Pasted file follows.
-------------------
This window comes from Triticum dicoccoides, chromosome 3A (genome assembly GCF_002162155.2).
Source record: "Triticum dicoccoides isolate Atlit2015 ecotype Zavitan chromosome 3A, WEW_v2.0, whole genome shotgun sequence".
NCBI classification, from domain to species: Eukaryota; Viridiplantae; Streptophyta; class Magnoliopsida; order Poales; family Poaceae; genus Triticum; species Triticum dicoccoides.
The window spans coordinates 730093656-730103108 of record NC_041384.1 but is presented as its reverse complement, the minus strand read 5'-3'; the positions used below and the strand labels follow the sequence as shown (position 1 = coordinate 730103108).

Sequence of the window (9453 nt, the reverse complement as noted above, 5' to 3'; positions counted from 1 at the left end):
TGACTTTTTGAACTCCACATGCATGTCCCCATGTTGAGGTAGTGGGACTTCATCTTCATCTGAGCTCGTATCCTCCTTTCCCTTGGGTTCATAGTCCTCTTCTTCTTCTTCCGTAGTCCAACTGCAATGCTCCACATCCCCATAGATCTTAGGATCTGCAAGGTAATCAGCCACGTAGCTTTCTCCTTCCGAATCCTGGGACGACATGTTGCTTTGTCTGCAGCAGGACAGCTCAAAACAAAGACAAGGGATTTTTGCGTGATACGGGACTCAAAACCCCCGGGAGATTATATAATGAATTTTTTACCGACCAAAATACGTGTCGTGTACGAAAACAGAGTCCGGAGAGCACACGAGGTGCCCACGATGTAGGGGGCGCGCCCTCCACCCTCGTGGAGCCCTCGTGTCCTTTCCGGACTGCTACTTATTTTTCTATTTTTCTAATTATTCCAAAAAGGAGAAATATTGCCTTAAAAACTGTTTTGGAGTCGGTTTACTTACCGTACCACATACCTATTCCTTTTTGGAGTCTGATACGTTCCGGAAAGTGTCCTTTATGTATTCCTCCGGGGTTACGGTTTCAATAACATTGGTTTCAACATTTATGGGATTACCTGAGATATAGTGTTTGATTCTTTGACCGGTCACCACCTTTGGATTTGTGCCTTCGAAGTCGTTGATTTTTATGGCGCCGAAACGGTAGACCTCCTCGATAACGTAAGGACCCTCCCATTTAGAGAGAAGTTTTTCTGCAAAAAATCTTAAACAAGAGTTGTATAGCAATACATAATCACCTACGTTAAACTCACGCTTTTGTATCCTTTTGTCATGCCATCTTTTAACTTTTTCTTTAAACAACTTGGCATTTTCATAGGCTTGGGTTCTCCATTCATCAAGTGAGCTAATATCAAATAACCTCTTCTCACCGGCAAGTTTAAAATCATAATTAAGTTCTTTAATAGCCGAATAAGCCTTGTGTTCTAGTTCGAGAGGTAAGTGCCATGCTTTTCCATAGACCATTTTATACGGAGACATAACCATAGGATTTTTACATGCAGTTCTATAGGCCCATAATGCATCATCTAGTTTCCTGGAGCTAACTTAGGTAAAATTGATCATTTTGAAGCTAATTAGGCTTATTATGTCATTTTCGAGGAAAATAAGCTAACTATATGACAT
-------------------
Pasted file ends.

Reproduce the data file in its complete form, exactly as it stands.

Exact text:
This window comes from Triticum dicoccoides, chromosome 3A (genome assembly GCF_002162155.2).
Source record: "Triticum dicoccoides isolate Atlit2015 ecotype Zavitan chromosome 3A, WEW_v2.0, whole genome shotgun sequence".
NCBI classification, from domain to species: Eukaryota; Viridiplantae; Streptophyta; class Magnoliopsida; order Poales; family Poaceae; genus Triticum; species Triticum dicoccoides.
The window spans coordinates 730093656-730103108 of record NC_041384.1 but is presented as its reverse complement, the minus strand read 5'-3'; the positions used below and the strand labels follow the sequence as shown (position 1 = coordinate 730103108).

Sequence of the window (9453 nt, the reverse complement as noted above, 5' to 3'; positions counted from 1 at the left end):
TGACTTTTTGAACTCCACATGCATGTCCCCATGTTGAGGTAGTGGGACTTCATCTTCATCTGAGCTCGTATCCTCCTTTCCCTTGGGTTCATAGTCCTCTTCTTCTTCTTCCGTAGTCCAACTGCAATGCTCCACATCCCCATAGATCTTAGGATCTGCAAGGTAATCAGCCACGTAGCTTTCTCCTTCCGAATCCTGGGACGACATGTTGCTTTGTCTGCAGCAGGACAGCTCAAAACAAAGACAAGGGATTTTTGCGTGATACGGGACTCAAAACCCCCGGGAGATTATATAATGAATTTTTTACCGACCAAAATACGTGTCGTGTACGAAAACAGAGTCCGGAGAGCACACGAGGTGCCCACGATGTAGGGGGCGCGCCCTCCACCCTCGTGGAGCCCTCGTGTCCTTTCCGGACTGCTACTTATTTTTCTATTTTTCTAATTATTCCAAAAAGGAGAAATATTGCCTTAAAAACTGTTTTGGAGTCGGTTTACTTACCGTACCACATACCTATTCCTTTTTGGAGTCTGATACGTTCCGGAAAGTGTCCTTTATGTATTCCTCCGGGGTTACGGTTTCAATAACATTGGTTTCAACATTTATGGGATTACCTGAGATATAGTGTTTGATTCTTTGACCGGTCACCACCTTTGGATTTGTGCCTTCGAAGTCGTTGATTTTTATGGCGCCGAAACGGTAGACCTCCTCGATAACGTAAGGACCCTCCCATTTAGAGAGAAGTTTTTCTGCAAAAAATCTTAAACAAGAGTTGTATAGCAATACATAATCACCTACGTTAAACTCACGCTTTTGTATCCTTTTGTCATGCCATCTTTTAACTTTTTCTTTAAACAACTTGGCATTTTCATAGGCTTGGGTTCTCCATTCATCAAGTGAGCTAATATCAAATAACCTCTTCTCACCGGCAAGTTTAAAATCATAATTAAGTTCTTTAATAGCCGAATAAGCCTTGTGTTCTAGTTCGAGAGGTAAGTGCCATGCTTTTCCATAGACCATTTTATACGGAGACATAACCATAGGATTTTTACATGCAGTTCTATAGGCCCATAATGCATCATCTAGTTTCCTGGAGCTAACTTAGGTAAAATTGATCATTTTGAAGCTAATTAGGCTTATTATGTCATTTTCGAGGAAAATAAGCTAACTATATGACAT